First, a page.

<sectionGroup name="system.web.webPages.razor" type="System.Web.WebPages.Razor.Configuration.RazorWebSectionGroup, System.Web.WebPages.Razor, Version=, Culture=neutral, PublicKeyToken=31BF3856AD364E35">
      <section name="host" type="System.Web.WebPages.Razor.Configuration.HostSection, System.Web.WebPages.Razor, Version=, Culture=neutral, PublicKeyToken=31BF3856AD364E35" requirePermission="false" />
      <section name="pages" type="System.Web.WebPages.Razor.Configuration.RazorPagesSection, System.Web.WebPages.Razor, Version=, Culture=neutral, PublicKeyToken=31BF3856AD364E35" requirePermission="false" />
    <add key="webPages:Enabled" value="false" />
      <add path="*" type="ServiceStack.WebHost.Endpoints.ServiceStackHttpHandlerFactory, ServiceStack" verb="*" />
    <compilation debug="true">
        <add assembly="System.Web.WebPages.Razor, Version=, Culture=neutral, PublicKeyToken=31BF3856AD364E35" />
        <add extension=".cshtml" type="ServiceStack.Razor.CSharpRazorBuildProvider, ServiceStack.Razor" />
  <!-- Required for IIS 7.0 -->
      <add path="*" name="ServiceStack.Factory" type="ServiceStack.WebHost.Endpoints.ServiceStackHttpHandlerFactory, ServiceStack" verb="*" preCondition="integratedMode" resourceType="Unspecified" allowPathInfo="true" />
    <host factoryType="System.Web.Mvc.MvcWebRazorHostFactory, System.Web.Mvc, Version=, Culture=neutral, PublicKeyToken=31BF3856AD364E35" />
    <pages pageBaseType="ServiceStack.Razor.ViewPage">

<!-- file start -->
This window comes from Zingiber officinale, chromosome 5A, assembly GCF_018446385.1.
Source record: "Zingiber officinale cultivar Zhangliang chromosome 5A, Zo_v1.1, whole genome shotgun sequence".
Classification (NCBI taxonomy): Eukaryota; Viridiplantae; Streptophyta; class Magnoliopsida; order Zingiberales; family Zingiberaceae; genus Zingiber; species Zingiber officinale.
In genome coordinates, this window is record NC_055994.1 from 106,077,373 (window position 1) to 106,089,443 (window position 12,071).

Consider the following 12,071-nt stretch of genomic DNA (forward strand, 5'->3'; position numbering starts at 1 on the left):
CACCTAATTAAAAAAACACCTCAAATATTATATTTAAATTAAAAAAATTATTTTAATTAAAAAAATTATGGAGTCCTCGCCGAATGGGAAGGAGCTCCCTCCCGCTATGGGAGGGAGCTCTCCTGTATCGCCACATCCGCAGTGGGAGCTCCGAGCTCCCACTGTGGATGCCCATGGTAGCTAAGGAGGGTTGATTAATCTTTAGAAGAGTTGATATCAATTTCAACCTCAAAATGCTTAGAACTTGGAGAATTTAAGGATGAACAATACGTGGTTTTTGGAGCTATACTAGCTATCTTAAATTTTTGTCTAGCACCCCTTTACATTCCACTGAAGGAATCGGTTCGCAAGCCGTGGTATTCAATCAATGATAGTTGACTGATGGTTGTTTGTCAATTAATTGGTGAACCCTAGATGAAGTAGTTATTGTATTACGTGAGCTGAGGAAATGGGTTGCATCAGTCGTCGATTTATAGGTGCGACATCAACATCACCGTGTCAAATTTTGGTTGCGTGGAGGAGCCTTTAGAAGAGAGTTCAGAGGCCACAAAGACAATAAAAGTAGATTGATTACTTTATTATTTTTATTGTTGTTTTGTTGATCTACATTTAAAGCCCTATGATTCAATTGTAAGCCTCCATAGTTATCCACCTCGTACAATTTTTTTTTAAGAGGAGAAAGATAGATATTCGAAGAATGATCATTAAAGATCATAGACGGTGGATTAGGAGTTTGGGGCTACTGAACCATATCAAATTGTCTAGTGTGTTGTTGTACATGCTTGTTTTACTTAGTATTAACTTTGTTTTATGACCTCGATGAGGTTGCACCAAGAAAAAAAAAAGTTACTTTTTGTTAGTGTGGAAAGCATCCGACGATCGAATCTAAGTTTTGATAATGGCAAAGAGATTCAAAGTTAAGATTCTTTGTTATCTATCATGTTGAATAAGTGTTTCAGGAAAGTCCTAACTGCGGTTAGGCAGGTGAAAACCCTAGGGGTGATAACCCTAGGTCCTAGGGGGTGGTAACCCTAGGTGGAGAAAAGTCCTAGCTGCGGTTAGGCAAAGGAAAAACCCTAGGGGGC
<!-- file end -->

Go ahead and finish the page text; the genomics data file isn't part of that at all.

<add namespace="ServiceStack" />
        <add namespace="ServiceStack.Html" />
        <add namespace="ServiceStack.Razor" />
        <add namespace="ServiceStack.Text" />
        <add namespace="ServiceStack.OrmLite" />
        <add namespace="SelfHostRazorWebFormAuth" />

Now if you start the project and browse to http://localhost:8090/login you should see the login page !

And if you input some login and password the result will be:

Handler for Request not found: 

Request.HttpMethod: POST
Request.PathInfo: /Auth/Credentials
Request.RawUrl: /Auth/Credentials

This is normal since we did not activate any Auth module yet :)

Adding Auhtentication

Update your AppHost Configure method as follow:

public override void Configure(Funq.Container container)
  Plugins.Add(new RazorFormat());

  Plugins.Add(new AuthFeature(() => new AuthUserSession(),
    new IAuthProvider[] { 
    new CredentialsAuthProvider(), //HTML Form post of UserName/Password credentials

  Plugins.Add(new SessionFeature());

And if you try again to login, this time it is ConfigurationErrorsException which tells you that a repository is needed to authenticate.

Let’s create an InMemory Repo with a user:

var userRep = new InMemoryAuthRepository();

UserAuth userDemo = new UserAuth
  UserName = "demo"

userRep.CreateUserAuth(userDemo, "demo");

And now if you try to login with demo/demo it works !

The login.cshtml webform is posting the user/password to /Auth/Credentials which is registered by ServiceStack

Then the following input declare the continue variable used for the redirection after login.

<input type="hidden" name="continue" value="/Cars" />

Still a few issues pending though.

  • We can access the service /cars directly. We need to avoid that
  • We want to be able to logout
  • We want to see the /cars result in our own template
Protect the service access

Just decorate the service with Authenticate attribute and you are done

public class CarService : Service

Just call /auth/logout. It is as simple as that. A simple link is enough.

See the service result in our template

So far we did not touch the cars.cshtml. Let’s create it:

@inherits ViewPage<CarResponse>

    @foreach (var item in Model.Cars)

<a href="/auth/logout">logout</a>

Notice that we added the logout link.

Final test

And that’s it. We have web form authentication working with a Self-Host ServiceStack instance. We can render the Service response in Razor view with strong typed view model.